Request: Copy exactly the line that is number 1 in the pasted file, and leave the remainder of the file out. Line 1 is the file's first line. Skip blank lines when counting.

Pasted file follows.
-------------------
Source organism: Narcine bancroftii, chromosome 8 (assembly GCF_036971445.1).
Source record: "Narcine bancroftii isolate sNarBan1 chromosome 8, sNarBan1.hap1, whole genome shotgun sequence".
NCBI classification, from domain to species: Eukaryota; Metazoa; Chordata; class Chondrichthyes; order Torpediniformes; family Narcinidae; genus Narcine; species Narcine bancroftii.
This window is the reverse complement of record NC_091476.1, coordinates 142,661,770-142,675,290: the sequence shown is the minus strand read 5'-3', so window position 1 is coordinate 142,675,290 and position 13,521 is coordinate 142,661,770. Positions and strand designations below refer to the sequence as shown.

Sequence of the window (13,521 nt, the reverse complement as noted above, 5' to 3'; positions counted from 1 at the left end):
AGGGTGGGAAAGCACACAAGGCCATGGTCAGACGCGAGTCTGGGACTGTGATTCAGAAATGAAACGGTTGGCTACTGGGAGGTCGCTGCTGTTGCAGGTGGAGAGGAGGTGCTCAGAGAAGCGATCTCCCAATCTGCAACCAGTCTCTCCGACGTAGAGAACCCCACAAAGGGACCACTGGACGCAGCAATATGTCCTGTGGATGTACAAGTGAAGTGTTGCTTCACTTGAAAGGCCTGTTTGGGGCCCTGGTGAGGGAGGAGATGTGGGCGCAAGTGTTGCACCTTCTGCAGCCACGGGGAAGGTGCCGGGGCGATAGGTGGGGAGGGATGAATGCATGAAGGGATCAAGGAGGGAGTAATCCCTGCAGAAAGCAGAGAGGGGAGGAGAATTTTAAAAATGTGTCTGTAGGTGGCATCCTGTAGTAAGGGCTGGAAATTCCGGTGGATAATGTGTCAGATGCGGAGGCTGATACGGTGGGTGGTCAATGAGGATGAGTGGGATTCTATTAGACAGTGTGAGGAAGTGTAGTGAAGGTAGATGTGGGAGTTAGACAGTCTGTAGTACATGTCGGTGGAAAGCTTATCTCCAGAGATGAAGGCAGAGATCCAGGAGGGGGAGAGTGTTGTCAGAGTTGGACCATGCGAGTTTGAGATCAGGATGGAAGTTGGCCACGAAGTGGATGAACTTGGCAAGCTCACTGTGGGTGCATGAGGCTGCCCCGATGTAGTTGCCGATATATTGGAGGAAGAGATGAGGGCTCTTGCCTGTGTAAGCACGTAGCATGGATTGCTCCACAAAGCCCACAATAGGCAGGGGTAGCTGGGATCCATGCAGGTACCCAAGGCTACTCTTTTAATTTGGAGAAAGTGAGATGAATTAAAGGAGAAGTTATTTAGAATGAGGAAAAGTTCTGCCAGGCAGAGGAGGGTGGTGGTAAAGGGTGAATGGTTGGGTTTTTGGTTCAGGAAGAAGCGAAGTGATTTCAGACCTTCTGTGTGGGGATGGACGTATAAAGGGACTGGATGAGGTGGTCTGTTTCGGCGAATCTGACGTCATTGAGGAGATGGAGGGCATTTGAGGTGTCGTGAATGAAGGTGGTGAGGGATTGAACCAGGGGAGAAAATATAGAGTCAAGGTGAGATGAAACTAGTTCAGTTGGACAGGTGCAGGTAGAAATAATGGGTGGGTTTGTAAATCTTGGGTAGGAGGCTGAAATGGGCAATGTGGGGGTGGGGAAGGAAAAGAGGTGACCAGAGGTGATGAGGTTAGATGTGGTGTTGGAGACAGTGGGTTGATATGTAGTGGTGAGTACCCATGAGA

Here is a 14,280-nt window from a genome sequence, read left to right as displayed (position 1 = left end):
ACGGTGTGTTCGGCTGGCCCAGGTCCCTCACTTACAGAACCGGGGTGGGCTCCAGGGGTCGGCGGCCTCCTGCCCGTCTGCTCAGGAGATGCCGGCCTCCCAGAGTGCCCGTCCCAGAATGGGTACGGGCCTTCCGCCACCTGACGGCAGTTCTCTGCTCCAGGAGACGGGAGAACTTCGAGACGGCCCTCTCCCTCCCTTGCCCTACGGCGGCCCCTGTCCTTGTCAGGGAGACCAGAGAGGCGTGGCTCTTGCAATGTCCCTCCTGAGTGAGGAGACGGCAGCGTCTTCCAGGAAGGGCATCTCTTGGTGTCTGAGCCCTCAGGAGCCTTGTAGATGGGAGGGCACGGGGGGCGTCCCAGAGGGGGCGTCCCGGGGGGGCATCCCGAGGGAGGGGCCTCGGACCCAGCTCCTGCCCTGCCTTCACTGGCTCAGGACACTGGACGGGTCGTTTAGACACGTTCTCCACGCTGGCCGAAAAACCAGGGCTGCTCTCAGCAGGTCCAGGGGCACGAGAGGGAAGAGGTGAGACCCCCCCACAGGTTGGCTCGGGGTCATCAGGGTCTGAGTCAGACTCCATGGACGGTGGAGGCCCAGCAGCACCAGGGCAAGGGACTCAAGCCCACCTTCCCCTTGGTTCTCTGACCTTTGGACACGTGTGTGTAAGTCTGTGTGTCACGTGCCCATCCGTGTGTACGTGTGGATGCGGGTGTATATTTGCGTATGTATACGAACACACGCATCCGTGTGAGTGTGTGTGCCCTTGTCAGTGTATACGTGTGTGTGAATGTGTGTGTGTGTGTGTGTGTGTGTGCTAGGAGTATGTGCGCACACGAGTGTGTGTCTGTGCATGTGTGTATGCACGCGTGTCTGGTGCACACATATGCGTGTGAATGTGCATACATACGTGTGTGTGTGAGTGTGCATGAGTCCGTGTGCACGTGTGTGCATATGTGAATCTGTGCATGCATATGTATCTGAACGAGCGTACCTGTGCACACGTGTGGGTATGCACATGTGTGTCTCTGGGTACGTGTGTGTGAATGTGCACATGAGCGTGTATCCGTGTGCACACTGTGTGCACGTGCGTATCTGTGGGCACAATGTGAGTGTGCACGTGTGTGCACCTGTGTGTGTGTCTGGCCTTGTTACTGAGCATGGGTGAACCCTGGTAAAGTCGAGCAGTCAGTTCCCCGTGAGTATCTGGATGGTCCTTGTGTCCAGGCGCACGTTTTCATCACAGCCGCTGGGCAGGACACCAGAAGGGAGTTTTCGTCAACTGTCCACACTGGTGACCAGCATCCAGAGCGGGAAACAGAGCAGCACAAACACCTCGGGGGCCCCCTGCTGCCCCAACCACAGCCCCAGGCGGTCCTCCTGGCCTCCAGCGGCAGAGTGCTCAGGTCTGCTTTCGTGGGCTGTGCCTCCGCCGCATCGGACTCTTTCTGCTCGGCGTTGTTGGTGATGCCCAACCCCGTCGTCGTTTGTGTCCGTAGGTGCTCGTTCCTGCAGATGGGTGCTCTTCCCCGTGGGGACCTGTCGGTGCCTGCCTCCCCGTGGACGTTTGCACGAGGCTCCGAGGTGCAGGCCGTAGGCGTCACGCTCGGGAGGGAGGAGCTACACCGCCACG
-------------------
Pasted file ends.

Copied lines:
Source organism: Narcine bancroftii, chromosome 8 (assembly GCF_036971445.1).